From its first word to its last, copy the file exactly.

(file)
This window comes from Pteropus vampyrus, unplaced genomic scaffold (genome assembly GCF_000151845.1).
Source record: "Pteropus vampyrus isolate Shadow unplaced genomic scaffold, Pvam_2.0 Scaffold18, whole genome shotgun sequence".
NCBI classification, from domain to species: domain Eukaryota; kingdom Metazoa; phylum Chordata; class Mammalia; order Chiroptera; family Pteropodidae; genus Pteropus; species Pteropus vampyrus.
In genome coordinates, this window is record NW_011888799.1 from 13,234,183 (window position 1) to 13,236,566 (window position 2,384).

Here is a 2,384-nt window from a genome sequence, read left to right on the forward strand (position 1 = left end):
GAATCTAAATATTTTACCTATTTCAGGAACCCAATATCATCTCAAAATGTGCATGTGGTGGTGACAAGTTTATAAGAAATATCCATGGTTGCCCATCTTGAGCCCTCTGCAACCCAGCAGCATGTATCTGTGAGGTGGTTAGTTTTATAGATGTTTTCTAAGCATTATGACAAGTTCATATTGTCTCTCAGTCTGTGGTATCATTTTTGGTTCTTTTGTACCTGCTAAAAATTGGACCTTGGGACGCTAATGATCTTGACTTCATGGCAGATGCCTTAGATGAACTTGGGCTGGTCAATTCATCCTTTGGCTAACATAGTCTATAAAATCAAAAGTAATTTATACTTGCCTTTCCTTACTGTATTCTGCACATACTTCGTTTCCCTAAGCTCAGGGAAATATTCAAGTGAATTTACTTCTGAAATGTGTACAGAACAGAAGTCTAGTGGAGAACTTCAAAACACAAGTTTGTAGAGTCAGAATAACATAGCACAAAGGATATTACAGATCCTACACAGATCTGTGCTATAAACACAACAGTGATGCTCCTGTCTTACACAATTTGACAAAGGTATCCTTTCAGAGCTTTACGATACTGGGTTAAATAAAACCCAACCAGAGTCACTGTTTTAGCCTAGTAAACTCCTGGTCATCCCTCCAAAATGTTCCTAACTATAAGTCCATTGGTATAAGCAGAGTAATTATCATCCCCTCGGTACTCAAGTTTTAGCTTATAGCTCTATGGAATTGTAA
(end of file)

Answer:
This window comes from Pteropus vampyrus, unplaced genomic scaffold (genome assembly GCF_000151845.1).
Source record: "Pteropus vampyrus isolate Shadow unplaced genomic scaffold, Pvam_2.0 Scaffold18, whole genome shotgun sequence".
NCBI classification, from domain to species: domain Eukaryota; kingdom Metazoa; phylum Chordata; class Mammalia; order Chiroptera; family Pteropodidae; genus Pteropus; species Pteropus vampyrus.
In genome coordinates, this window is record NW_011888799.1 from 13,234,183 (window position 1) to 13,236,566 (window position 2,384).

Here is a 2,384-nt window from a genome sequence, read left to right on the forward strand (position 1 = left end):
GAATCTAAATATTTTACCTATTTCAGGAACCCAATATCATCTCAAAATGTGCATGTGGTGGTGACAAGTTTATAAGAAATATCCATGGTTGCCCATCTTGAGCCCTCTGCAACCCAGCAGCATGTATCTGTGAGGTGGTTAGTTTTATAGATGTTTTCTAAGCATTATGACAAGTTCATATTGTCTCTCAGTCTGTGGTATCATTTTTGGTTCTTTTGTACCTGCTAAAAATTGGACCTTGGGACGCTAATGATCTTGACTTCATGGCAGATGCCTTAGATGAACTTGGGCTGGTCAATTCATCCTTTGGCTAACATAGTCTATAAAATCAAAAGTAATTTATACTTGCCTTTCCTTACTGTATTCTGCACATACTTCGTTTCCCTAAGCTCAGGGAAATATTCAAGTGAATTTACTTCTGAAATGTGTACAGAACAGAAGTCTAGTGGAGAACTTCAAAACACAAGTTTGTAGAGTCAGAATAACATAGCACAAAGGATATTACAGATCCTACACAGATCTGTGCTATAAACACAACAGTGATGCTCCTGTCTTACACAATTTGACAAAGGTATCCTTTCAGAGCTTTACGATACTGGGTTAAATAAAACCCAACCAGAGTCACTGTTTTAGCCTAGTAAACTCCTGGTCATCCCTCCAAAATGTTCCTAACTATAAGTCCATTGGTATAAGCAGAGTAATTATCATCCCCTCGGTACTCAAGTTTTAGCTTATAGCTCTATGGAATTGTAA